How to Find the Right Dental Hygienist School near Jacksonville Florida
Picking the right dental hygienist college near Jacksonville FL is an essential initial step toward launching your new career in dentistry. But before you can make your selection, you need to analyze and compare your school options. There is much more to doing your due diligence than selecting the college with the most affordable tuition or enrolling in the program that is nearest to your home. There are other crucial factors to take into account also, such as the school’s accreditation and reputation. Dental hygienists usually earn an Associate Degree, as compared to a certificate usually earned by assistants, and can take anywhere from 2 to 3 years to finish. Naturally with the longer training of a hygienist comes more expense. We will cover all of these factors and additional questions that you need to be asking the dental hygienist colleges you are evaluating later in this article. But first, let’s explore the duties of dental hygienists and the training programs available.
The Job of a Dental Hygienist
When contrasting the role of a dental assistant to that of a hygienist, the most significant difference is undoubtedly that the hygienist works more on their own. Dental assistants work with and assists the Jacksonville FL dentists and the practice. Hygienists, while also supporting the practice, deal with the patients more on an individual basis. They are often the first person a patient encounters when called from the waiting area. They examine each patient’s gums and teeth and present their results to the dentists. They may also carry out basic procedures. Depending on state law, a hygienist’s responsibilities may include:
- Removing tartar, stains and plaque
- Applying fluoride treatments
- Applying sealants and polishing teeth
- Instructing patients about oral hygiene
- Taking and developing X-rays
- Applying fillings and removing sutures
In order to be licensed in almost all states, dental hygienists must have graduated from a Commission on Dental Accreditation (CDA) accredited dental hygiene program. They must also pass the National Board Dental Hygiene Examination as well as any state licensure examinations. Once they have completed these requirements they are deemed fully licensed and can add the “RDH” designation to their names, standing for Registered Dental Hygienist.
Dental Hygienist Education Options
Because of the additional responsibility as compared to an assistant, dental hygienists employed in Jacksonville FL dental practices are generally required to hold an Associate Degree in dental hygiene rather than a certificate. These programs can take anywhere from two to as long as three years to finish and must be accredited by the CDA in nearly every state. They are offered in community colleges as well as trade and technical schools. And in addition to classroom studies learning the fundamentals of dental hygiene, there will be a clinical aspect to the training as well| Some programs also offer internships with local dental practices or dentists.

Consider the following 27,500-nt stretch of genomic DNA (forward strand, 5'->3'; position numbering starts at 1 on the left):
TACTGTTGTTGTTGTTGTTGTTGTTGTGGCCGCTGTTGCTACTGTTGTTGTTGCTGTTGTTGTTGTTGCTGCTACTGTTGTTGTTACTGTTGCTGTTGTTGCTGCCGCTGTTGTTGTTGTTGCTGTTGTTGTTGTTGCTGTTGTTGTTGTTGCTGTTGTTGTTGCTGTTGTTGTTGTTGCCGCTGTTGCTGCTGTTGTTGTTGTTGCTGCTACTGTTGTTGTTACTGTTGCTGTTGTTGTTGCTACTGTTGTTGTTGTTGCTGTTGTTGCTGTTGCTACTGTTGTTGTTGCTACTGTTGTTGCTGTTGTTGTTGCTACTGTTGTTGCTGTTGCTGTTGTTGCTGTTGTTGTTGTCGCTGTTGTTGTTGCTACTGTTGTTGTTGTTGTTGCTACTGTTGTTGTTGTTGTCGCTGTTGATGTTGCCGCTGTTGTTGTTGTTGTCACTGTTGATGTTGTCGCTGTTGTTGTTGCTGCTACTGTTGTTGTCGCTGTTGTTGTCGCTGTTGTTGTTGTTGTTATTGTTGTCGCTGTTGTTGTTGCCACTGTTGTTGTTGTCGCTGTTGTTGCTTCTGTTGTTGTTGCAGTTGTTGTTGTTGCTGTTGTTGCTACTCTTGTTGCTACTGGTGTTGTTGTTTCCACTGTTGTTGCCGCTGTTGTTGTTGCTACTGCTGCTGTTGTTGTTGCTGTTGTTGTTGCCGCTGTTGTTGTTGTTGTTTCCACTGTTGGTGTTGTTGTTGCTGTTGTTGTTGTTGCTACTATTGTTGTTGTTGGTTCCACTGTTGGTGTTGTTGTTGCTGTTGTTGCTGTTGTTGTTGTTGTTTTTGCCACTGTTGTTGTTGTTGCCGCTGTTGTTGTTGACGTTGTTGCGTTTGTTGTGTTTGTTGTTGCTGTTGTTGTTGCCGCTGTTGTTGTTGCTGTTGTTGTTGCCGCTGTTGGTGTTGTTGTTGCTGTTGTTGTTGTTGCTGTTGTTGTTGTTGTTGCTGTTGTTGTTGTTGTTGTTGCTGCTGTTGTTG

Online Dental Hygienist Colleges
Choosing an online dental hygienist college can be a viable alternative for obtaining your training. Just keep in mind that the classes will not be completely online, since there will be a practical component to your training. But the remainder of your classes will be available via your personal computer in the comfort of your Jacksonville FL home or elsewhere on your tablet or laptop. For those continuing to work while attending college, online dental programs make education a lot more accessible. Many may even have lower tuition rates than their traditional competitors. And additional expenses for items like commuting, books and school supplies may be lessened as well. The clinical training can often be performed at an area dental office or in an on-campus lab. With both the clinical and online training, everything needed to get the proper education is furnished. If you have the discipline for this mode of learning, you may find that enrolling in an dental hygienist online college is the ideal choice for you.
What to Ask Dental Hygienist Programs
Now that you have decided to become a dental hygienist in Jacksonville FL, you can start the procedure of comparing programs and schools. As we discussed at the beginning of this article, a number of students start by checking out the cost and the location of the colleges. Perhaps they search for several online alternatives as well. Although these are relevant initial factors to consider, there are a few additional questions that you should address to the programs you are comparing in order to arrive at an informed decision. To start that process, we have supplied a list of questions to assist you with your due diligence and final selection of the ideal dental hygienist program for you.
Is the Dental College Accredited? There are a number of valid reasons why you should only enroll in an accredited dental hygienist program. If you are planning to become certified or licensed, then accreditation is a condition in almost all states. In order to take the National Board Dental Hygiene Exam, your dental school must be accredited by the Commission on Dental Accreditation (CDA). Accreditation also helps guarantee that the instruction you receive is of the highest quality and comprehensive. Jacksonville FL employers typically prefer or require that job applicants are graduates of accredited colleges. And last, if you are applying for a student loan or financial aid, usually they are not provided for non-accredited colleges.
Is Enough Clinical Training Provided? Clinical or practical training is an essential part of every dental training program. This holds true for the online school options also. Most dental hygienist schools have associations with regional dental offices and clinics that furnish practical training for their students. It’s not only essential that the program you select offers adequate clinical hours but also provides them in the kind of practice that you ultimately want to work in. For example, if you have an interest in a career in pediatric dentistry, verify that the school you choose offers clinical rotation in a local Jacksonville FL dental practice that specializes in dental treatment for children.
Is There an Internship Program? Find out if the dental colleges you are looking at sponsor internship programs. Internships are probably the ideal way to receive hands-on, clinical experience in a real dental practice. They make it easier for students to transition from the theoretical to the practical. They can also help students build professional relationships in the Jacksonville FL dentistry community. And they look good on resumes too.